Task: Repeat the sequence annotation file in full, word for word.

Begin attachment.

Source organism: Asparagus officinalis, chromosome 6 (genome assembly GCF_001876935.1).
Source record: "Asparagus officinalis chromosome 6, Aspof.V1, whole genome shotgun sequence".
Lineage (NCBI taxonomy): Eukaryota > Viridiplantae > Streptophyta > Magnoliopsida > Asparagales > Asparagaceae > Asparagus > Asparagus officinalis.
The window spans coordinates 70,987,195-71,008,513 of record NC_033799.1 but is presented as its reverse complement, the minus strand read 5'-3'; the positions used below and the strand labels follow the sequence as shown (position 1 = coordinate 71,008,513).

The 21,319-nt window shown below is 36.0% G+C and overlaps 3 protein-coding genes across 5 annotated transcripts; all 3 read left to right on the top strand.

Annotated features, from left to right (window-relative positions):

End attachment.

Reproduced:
Source organism: Asparagus officinalis, chromosome 6 (genome assembly GCF_001876935.1).
Source record: "Asparagus officinalis chromosome 6, Aspof.V1, whole genome shotgun sequence".
Lineage (NCBI taxonomy): Eukaryota > Viridiplantae > Streptophyta > Magnoliopsida > Asparagales > Asparagaceae > Asparagus > Asparagus officinalis.
The window spans coordinates 70,987,195-71,008,513 of record NC_033799.1 but is presented as its reverse complement, the minus strand read 5'-3'; the positions used below and the strand labels follow the sequence as shown (position 1 = coordinate 71,008,513).

The 21,319-nt window shown below is 36.0% G+C and overlaps 3 protein-coding genes across 5 annotated transcripts; all 3 read left to right on the top strand.

Annotated features, from left to right (window-relative positions):